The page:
Bill Cosby has been granted permission to sue his sex assault accuser over comments she recently made to the media and online.
The embattled comedian is facing felony charges of aggravated indecent assault amid allegations he drugged and sexually assaulted Andrea Constand, a former employee of his alma mater Temple University, at his Pennsylvania home in 2004.
The actor was not charged at the time, but he did strike a confidential settlement in a 2005 civil lawsuit filed against him by Constand.
His deposition in the case remained sealed until last year (15), when it was revealed he had admitted to obtaining powerful sedatives to give to women he wanted to sleep with. The evidence was enough for prosecutors to press charges.
Cosby, who maintains his innocence, has since tried to fight back, arguing Constand should be made to pay back the financial sum she received because she violated the terms of the settlement by co-operating in the criminal trial.
The case went before U.S. District Judge Eduardo Robreno on Friday (15Jul16), when he shut down Cosby's breach of contract claim.
However, the judge did give the entertainer permission to proceed with legal action over messages Constand posted to Twitter.com in 2014 and remarks she made about the case to the Toronto Sun newspaper last summer (15).
Cosby can also sue her lawyers, Dolores Troiani and Bebe Kivitz, for an open letter published in the Philadelphia Inquirer, in which they addressed Bruce L. Castor, Jr., the previous district attorney who declined to prosecute the star back in 2004.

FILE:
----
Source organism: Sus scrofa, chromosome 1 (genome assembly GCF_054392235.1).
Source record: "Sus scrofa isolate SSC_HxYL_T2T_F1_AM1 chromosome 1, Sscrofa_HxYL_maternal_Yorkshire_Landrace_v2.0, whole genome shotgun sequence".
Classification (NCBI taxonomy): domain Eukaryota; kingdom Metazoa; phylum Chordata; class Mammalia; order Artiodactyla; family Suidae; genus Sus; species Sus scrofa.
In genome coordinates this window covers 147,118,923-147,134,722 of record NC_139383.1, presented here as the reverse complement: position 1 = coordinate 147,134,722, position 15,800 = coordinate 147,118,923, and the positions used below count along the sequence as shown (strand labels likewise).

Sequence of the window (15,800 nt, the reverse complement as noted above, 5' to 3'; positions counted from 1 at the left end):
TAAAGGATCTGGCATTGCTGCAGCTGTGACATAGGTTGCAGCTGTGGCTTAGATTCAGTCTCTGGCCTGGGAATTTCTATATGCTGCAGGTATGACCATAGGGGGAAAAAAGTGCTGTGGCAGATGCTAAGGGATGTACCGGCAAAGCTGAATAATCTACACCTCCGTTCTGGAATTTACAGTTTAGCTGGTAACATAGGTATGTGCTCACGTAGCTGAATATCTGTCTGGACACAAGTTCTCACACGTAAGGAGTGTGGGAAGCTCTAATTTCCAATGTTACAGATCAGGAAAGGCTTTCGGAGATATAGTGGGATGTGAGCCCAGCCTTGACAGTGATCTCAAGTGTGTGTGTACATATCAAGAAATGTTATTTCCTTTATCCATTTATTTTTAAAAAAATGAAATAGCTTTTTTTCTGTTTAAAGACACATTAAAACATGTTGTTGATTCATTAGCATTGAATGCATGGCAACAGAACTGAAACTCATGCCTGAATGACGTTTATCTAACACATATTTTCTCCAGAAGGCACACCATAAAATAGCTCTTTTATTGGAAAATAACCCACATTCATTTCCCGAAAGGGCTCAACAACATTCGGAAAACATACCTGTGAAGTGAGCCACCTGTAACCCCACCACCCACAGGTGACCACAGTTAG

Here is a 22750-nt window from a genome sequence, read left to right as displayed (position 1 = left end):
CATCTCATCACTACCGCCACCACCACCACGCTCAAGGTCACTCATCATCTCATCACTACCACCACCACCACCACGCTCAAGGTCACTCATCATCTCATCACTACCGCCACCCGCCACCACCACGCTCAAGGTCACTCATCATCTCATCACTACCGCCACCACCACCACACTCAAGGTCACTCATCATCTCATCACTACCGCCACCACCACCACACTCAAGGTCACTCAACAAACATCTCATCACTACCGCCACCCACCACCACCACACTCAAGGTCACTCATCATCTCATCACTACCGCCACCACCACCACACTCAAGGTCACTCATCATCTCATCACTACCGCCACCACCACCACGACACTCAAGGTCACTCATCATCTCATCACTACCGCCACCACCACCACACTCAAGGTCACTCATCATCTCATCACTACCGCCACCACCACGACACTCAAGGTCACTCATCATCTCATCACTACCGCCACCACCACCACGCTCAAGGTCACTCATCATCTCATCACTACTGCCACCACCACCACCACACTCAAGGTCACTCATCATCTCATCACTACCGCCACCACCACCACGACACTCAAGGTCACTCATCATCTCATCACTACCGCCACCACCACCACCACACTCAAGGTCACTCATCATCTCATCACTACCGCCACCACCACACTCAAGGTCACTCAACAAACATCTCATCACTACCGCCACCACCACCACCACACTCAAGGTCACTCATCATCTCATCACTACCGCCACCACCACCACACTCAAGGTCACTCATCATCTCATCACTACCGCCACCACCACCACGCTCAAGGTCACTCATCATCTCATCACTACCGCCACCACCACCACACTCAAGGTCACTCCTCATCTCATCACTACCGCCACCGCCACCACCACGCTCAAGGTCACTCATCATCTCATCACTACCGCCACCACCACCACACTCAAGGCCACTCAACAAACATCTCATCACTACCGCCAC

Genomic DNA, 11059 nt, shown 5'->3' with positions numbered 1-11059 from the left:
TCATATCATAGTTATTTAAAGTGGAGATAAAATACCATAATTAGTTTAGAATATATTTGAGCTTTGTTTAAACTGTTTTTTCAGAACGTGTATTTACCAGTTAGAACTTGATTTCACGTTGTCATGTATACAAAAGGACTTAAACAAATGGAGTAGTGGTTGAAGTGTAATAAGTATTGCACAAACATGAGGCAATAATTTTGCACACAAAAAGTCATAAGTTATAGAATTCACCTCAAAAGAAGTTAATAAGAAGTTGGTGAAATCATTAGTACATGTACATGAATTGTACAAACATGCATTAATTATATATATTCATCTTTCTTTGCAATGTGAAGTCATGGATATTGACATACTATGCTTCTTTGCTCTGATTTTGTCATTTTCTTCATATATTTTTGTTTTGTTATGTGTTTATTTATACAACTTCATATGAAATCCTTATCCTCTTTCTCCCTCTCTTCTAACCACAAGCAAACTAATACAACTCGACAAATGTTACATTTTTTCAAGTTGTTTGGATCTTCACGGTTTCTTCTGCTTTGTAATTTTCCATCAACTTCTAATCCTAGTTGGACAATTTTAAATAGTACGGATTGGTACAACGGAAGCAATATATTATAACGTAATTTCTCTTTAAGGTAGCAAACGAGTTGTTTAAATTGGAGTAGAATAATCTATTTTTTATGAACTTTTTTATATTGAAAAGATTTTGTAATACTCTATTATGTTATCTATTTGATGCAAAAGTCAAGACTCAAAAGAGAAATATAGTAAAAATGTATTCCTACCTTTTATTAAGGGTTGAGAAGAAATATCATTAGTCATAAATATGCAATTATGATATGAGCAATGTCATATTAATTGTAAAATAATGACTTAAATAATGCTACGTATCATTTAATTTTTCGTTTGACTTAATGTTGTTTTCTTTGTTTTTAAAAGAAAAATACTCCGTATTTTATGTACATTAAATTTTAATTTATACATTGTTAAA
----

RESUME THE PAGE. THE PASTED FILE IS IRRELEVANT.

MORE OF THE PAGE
In addition, the 79-year-old can investigate how his deposition made its way to the media, leading to his arrest in December (15).
Cosby's representatives have declined to comment on the lawsuit ruling, which emerges as the actor prepares to be arraigned for his criminal charges on Wednesday (20Jul16).
The veteran comedian, who is free on $1 million (£754,000) bail, has been accused of rape, drugging and/or performing inappropriate sex acts by over 50 women. He has denied all allegations. Almost all of the decades-old incidents cannot be brought to trial because the accusers waited too long to file complaints against Cosby.
He faces up to 10 years in prison if convicted in the criminal trial.
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